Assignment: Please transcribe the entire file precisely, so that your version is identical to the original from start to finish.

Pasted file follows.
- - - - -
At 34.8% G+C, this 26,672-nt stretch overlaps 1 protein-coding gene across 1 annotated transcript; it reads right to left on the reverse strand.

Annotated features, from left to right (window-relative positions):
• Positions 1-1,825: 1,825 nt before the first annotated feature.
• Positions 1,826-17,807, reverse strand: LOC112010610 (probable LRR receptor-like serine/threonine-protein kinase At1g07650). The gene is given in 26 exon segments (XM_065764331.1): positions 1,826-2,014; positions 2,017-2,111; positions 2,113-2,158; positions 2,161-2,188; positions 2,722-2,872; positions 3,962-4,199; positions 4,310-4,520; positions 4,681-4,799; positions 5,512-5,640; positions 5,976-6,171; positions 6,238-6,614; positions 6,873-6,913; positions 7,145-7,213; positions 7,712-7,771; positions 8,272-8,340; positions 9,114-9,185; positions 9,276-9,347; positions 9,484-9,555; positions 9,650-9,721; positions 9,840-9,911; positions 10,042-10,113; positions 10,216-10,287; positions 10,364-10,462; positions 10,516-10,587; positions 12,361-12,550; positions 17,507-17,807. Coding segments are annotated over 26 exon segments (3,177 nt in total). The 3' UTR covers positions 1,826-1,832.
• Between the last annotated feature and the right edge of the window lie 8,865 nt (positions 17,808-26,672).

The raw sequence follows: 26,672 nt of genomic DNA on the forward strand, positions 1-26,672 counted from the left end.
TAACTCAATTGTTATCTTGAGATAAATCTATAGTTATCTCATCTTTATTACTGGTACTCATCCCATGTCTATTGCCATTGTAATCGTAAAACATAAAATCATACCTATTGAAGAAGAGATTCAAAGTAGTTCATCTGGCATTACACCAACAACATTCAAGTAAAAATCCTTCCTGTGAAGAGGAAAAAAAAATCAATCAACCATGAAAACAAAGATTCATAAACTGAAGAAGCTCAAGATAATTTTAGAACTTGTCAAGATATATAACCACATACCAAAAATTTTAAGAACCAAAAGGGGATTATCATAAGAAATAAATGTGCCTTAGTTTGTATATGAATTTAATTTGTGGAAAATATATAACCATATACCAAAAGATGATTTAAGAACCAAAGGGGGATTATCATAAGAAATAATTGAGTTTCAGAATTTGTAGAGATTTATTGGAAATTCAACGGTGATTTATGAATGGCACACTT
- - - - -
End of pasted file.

At 34.8% G+C, this 26,672-nt stretch overlaps 1 protein-coding gene across 1 annotated transcript; it reads right to left on the reverse strand.

Annotated features, from left to right (window-relative positions):
• Positions 1-1,825: 1,825 nt before the first annotated feature.
• Positions 1,826-17,807, reverse strand: LOC112010610 (probable LRR receptor-like serine/threonine-protein kinase At1g07650). The gene is given in 26 exon segments (XM_065764331.1): positions 1,826-2,014; positions 2,017-2,111; positions 2,113-2,158; positions 2,161-2,188; positions 2,722-2,872; positions 3,962-4,199; positions 4,310-4,520; positions 4,681-4,799; positions 5,512-5,640; positions 5,976-6,171; positions 6,238-6,614; positions 6,873-6,913; positions 7,145-7,213; positions 7,712-7,771; positions 8,272-8,340; positions 9,114-9,185; positions 9,276-9,347; positions 9,484-9,555; positions 9,650-9,721; positions 9,840-9,911; positions 10,042-10,113; positions 10,216-10,287; positions 10,364-10,462; positions 10,516-10,587; positions 12,361-12,550; positions 17,507-17,807. Coding segments are annotated over 26 exon segments (3,177 nt in total). The 3' UTR covers positions 1,826-1,832.
• Between the last annotated feature and the right edge of the window lie 8,865 nt (positions 17,808-26,672).

The raw sequence follows: 26,672 nt of genomic DNA on the forward strand, positions 1-26,672 counted from the left end.
TAACTCAATTGTTATCTTGAGATAAATCTATAGTTATCTCATCTTTATTACTGGTACTCATCCCATGTCTATTGCCATTGTAATCGTAAAACATAAAATCATACCTATTGAAGAAGAGATTCAAAGTAGTTCATCTGGCATTACACCAACAACATTCAAGTAAAAATCCTTCCTGTGAAGAGGAAAAAAAAATCAATCAACCATGAAAACAAAGATTCATAAACTGAAGAAGCTCAAGATAATTTTAGAACTTGTCAAGATATATAACCACATACCAAAAATTTTAAGAACCAAAAGGGGATTATCATAAGAAATAAATGTGCCTTAGTTTGTATATGAATTTAATTTGTGGAAAATATATAACCATATACCAAAAGATGATTTAAGAACCAAAGGGGGATTATCATAAGAAATAATTGAGTTTCAGAATTTGTAGAGATTTATTGGAAATTCAACGGTGATTTATGAATGGCACACTT